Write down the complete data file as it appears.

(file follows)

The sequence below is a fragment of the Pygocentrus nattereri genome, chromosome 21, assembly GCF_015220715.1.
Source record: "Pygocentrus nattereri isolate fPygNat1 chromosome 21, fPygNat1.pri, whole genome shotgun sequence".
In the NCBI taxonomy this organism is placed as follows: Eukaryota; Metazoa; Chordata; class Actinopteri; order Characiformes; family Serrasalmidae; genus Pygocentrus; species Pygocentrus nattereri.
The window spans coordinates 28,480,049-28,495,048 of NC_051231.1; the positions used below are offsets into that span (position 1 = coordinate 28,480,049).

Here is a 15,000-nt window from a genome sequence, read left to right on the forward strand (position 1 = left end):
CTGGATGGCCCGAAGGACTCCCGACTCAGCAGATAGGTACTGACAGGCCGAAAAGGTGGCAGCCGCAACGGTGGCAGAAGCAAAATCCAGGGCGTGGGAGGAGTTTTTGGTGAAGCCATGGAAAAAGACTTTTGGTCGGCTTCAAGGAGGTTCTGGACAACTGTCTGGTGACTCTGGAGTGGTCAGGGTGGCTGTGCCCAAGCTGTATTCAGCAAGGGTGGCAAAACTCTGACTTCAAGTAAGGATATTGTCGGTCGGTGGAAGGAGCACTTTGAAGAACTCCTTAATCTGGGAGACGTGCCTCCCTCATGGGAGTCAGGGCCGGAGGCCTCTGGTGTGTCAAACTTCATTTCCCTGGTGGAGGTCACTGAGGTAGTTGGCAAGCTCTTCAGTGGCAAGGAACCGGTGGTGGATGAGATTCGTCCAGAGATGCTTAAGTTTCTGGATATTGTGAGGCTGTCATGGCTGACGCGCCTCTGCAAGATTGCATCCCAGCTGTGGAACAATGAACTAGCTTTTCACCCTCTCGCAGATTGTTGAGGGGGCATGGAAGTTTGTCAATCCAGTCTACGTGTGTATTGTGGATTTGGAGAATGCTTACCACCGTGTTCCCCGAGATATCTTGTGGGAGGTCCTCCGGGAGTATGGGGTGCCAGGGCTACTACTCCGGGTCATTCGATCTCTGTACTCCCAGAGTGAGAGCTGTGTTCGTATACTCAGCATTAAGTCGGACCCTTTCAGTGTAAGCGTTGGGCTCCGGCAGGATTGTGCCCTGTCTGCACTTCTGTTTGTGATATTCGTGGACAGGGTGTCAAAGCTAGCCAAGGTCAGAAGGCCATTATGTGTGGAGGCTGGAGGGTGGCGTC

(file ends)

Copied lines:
The sequence below is a fragment of the Pygocentrus nattereri genome, chromosome 21, assembly GCF_015220715.1.
Source record: "Pygocentrus nattereri isolate fPygNat1 chromosome 21, fPygNat1.pri, whole genome shotgun sequence".
In the NCBI taxonomy this organism is placed as follows: Eukaryota; Metazoa; Chordata; class Actinopteri; order Characiformes; family Serrasalmidae; genus Pygocentrus; species Pygocentrus nattereri.
The window spans coordinates 28,480,049-28,495,048 of NC_051231.1; the positions used below are offsets into that span (position 1 = coordinate 28,480,049).

Here is a 15,000-nt window from a genome sequence, read left to right on the forward strand (position 1 = left end):
CTGGATGGCCCGAAGGACTCCCGACTCAGCAGATAGGTACTGACAGGCCGAAAAGGTGGCAGCCGCAACGGTGGCAGAAGCAAAATCCAGGGCGTGGGAGGAGTTTTTGGTGAAGCCATGGAAAAAGACTTTTGGTCGGCTTCAAGGAGGTTCTGGACAACTGTCTGGTGACTCTGGAGTGGTCAGGGTGGCTGTGCCCAAGCTGTATTCAGCAAGGGTGGCAAAACTCTGACTTCAAGTAAGGATATTGTCGGTCGGTGGAAGGAGCACTTTGAAGAACTCCTTAATCTGGGAGACGTGCCTCCCTCATGGGAGTCAGGGCCGGAGGCCTCTGGTGTGTCAAACTTCATTTCCCTGGTGGAGGTCACTGAGGTAGTTGGCAAGCTCTTCAGTGGCAAGGAACCGGTGGTGGATGAGATTCGTCCAGAGATGCTTAAGTTTCTGGATATTGTGAGGCTGTCATGGCTGACGCGCCTCTGCAAGATTGCATCCCAGCTGTGGAACAATGAACTAGCTTTTCACCCTCTCGCAGATTGTTGAGGGGGCATGGAAGTTTGTCAATCCAGTCTACGTGTGTATTGTGGATTTGGAGAATGCTTACCACCGTGTTCCCCGAGATATCTTGTGGGAGGTCCTCCGGGAGTATGGGGTGCCAGGGCTACTACTCCGGGTCATTCGATCTCTGTACTCCCAGAGTGAGAGCTGTGTTCGTATACTCAGCATTAAGTCGGACCCTTTCAGTGTAAGCGTTGGGCTCCGGCAGGATTGTGCCCTGTCTGCACTTCTGTTTGTGATATTCGTGGACAGGGTGTCAAAGCTAGCCAAGGTCAGAAGGCCATTATGTGTGGAGGCTGGAGGGTGGCGTC